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Monday, July 03, 2006

Palestine Faces Dissolution as Terror Group Cuts Off Comunication

Palestinian PM's plea on brink of war
Martin Chulov, Gaza

PALESTINIAN Prime Minister Ismail Haniyeh has pleaded for the world to help stop the slide towards war in the Holy Land as the deadline expired for the release of captured Israeli soldier Gilad Shalit.

Israel tightened its grip on Gaza yesterday, pounding the northern strip with artillery shells and destroying Mr Haniyeh's city offices in an early-morning bombing raid ahead of a full-scale invasion of the Palestinian territory that a cabinet meeting was expected to authorise last night.

Before the meeting, Israeli Prime Minister Ehud Olmert continued his uncompromising stance in the face of Palestinian and Egyptian attempts to broker a peace deal, which included the release of prisoners in return for Corporal Shalit's freedom.

Arab media last night reported that the deal involved the release of prisoners who had served more than 20 years in Israeli jails.

"We have no intention of capitulating to any kind of extortion," Mr Olmert said.

"Capitulation means inviting the next act of terror.

--> I fail to see his point. Even now he is inviting the next act of terror, by his own logic. I fail to see how he has achieved his objectives. In this respect, he has failed, so what are the grounds for his statement? Without some proof to offer, I don't see how he can be taken seriously. And in his position, I would think he would want to be taken seriously.

"I instructed the Israel Defence Forces and the security establishment to hurt anyone who bears responsibility for acts of terror.

"No one will get away. Gilad is being held by a bloodthirsty gang, which is also hurting the Palestinian population."

Earlier, Egyptian President Hosni Mubarak had demanded the Hamas-led Government of Mr Haniyeh respond to a deadline he had set for midday, Gaza time, to free Corporal Shalit in return for Israeli promises to release prisoners at a later point.

Mr Haniyeh, a marked man since an Israeli death threat against him last Friday, privately urged Hamas militants to hand over the captive they have held since seizing him during a daring tunnel incursion into Israel on June 25.

He described the destruction of his office as "a policy of jungle arrogance" and later released a statement, after consulting Palestinian President Mahmoud Abbas, which urged the world to stop the Israeli offensive.

--> I am also surprised that the Israel PM has not considered that the terror group holding the captive Israeli may hold no interest in seeing the current Palestinian government persist. They may have visions people like themselves seizing power after Hamas. If I were the Israel PM, I would consider the negotiating power that Hamas may be able to bring to this situation, with their backs to the wall. Israel is not rationalizing what it has in common with the Palestinian cabinet. While he should hold them responsible, he should consider what they have to lose , as well.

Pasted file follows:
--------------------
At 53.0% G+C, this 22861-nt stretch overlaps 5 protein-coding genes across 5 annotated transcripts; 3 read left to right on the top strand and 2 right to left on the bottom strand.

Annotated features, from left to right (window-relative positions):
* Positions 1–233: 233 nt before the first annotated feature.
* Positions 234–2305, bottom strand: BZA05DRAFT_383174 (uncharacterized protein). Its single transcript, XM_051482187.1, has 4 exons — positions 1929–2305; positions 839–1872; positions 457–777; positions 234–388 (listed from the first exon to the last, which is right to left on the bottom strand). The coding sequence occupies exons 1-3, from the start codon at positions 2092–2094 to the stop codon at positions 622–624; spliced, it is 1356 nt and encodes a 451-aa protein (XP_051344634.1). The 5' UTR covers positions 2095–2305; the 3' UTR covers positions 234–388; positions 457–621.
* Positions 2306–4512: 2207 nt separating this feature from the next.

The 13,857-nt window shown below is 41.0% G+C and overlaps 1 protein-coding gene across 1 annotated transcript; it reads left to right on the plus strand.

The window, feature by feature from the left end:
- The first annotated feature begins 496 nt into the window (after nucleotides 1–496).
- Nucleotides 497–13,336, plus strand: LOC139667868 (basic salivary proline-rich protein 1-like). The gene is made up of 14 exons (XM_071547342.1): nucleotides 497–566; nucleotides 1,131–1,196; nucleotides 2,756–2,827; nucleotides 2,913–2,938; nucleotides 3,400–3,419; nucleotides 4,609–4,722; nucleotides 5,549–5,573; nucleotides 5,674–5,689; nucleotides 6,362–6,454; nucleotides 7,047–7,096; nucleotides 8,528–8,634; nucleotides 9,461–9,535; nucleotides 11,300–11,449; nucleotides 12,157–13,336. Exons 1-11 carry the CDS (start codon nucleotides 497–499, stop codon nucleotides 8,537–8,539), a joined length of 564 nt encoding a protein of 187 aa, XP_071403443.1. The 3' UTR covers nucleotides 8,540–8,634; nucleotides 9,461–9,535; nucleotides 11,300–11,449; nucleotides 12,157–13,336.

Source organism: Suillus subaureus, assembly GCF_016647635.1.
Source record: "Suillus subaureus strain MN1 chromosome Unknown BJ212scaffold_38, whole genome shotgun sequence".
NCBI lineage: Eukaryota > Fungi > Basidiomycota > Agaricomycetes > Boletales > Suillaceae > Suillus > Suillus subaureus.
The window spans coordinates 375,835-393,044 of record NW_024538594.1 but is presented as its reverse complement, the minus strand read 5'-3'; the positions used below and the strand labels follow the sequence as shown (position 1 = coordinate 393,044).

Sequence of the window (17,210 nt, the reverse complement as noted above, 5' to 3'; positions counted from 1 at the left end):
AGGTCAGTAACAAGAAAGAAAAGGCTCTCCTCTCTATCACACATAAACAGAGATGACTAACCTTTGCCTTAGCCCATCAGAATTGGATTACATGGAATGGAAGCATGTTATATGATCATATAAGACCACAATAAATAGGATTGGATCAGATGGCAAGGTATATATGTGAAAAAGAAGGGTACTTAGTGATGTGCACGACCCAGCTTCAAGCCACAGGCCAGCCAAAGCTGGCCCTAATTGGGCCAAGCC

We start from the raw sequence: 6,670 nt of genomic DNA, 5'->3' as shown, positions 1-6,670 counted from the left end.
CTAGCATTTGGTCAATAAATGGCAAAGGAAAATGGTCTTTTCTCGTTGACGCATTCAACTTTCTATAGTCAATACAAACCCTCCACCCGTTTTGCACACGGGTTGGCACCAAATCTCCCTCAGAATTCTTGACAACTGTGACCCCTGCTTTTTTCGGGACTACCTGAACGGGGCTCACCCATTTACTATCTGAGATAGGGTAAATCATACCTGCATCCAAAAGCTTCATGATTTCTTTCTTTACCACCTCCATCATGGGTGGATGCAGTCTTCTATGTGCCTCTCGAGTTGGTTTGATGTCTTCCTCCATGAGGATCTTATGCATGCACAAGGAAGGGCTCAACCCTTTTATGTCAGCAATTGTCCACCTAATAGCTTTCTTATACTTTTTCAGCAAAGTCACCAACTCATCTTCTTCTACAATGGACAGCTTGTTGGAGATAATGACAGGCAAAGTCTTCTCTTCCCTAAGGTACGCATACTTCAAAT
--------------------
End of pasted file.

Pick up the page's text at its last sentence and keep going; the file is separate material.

"The international community must shoulder its responsibility," he said.

Israel is holding Mr Haniyeh responsible for the kidnapping as elected head of the Palestinian people. But security officials in the Palestinian Authority insist he had no knowledge of the operation and are instead pointing to the Damascus-based head of the Hamas politburo, Khalid Meshaal, as a likely instigator.

Mr Haniyeh claims the Israeli offensive was a premeditated plan to bring down his Government.

The arrest of up to 32 Hamas legislators, including eight cabinet ministers, in the West Bank last week removed what little authority he retained after a five-month blockade. The office of the Gaza-based Interior Minister was also destroyed in an Israeli air raid last week.

Israeli analysts have speculated the Hamas MPs could be used as a bargaining chip to free Corporal Shalit, who Palestinian officials say was visited by a doctor last week and is in good health.

Mr Abbas, who has been prevented from leaving Gaza, has blamed factional fighting for the delay in Corporal Shalit's release, saying he remained hopeful of a diplomatic outcome.

Israeli Defence Minister Amir Peretz ordered the temporary re-opening of the Karni goods crossing into Gaza to allow the delivery of 150 trucks of aid relief,

as world pressure mounted to ease a feared humanitarian crisis.

The trucks slowly entered the restive strip under an arc of renewed shell fire into the north, which was pounded for the sixth consecutive day by artillery.

Jerusalem officials also authorised Israeli power companies to increase the supply of electricity into Gaza after jet fighters bombed the main transformers on Tuesday night, cutting power to almost 70 per cent of the strip.

Condemnation of the Israeli operation, dubbed "Summer Rains", mounted in Muslim nations, with pro-Palestinian rallies in the Indonesian capital, Jakarta, as well as Jordan, Morocco and Algeria.

Both the UN and US have said Israel has a right to defend itself, but have urged Mr Olmert to prevent the conflict from descending into outright war.

Canberra has strongly backed the Israeli operation and condemned the killing by West Bank militants last week of a second kidnap victim, Eliyahu Asheri, the son of an Australian-born convert to Judaism.

Up to 200 tanks have taken positions in northern and eastern Gaza, while several columns more remain confined to the abandoned airport in the south of the strip.


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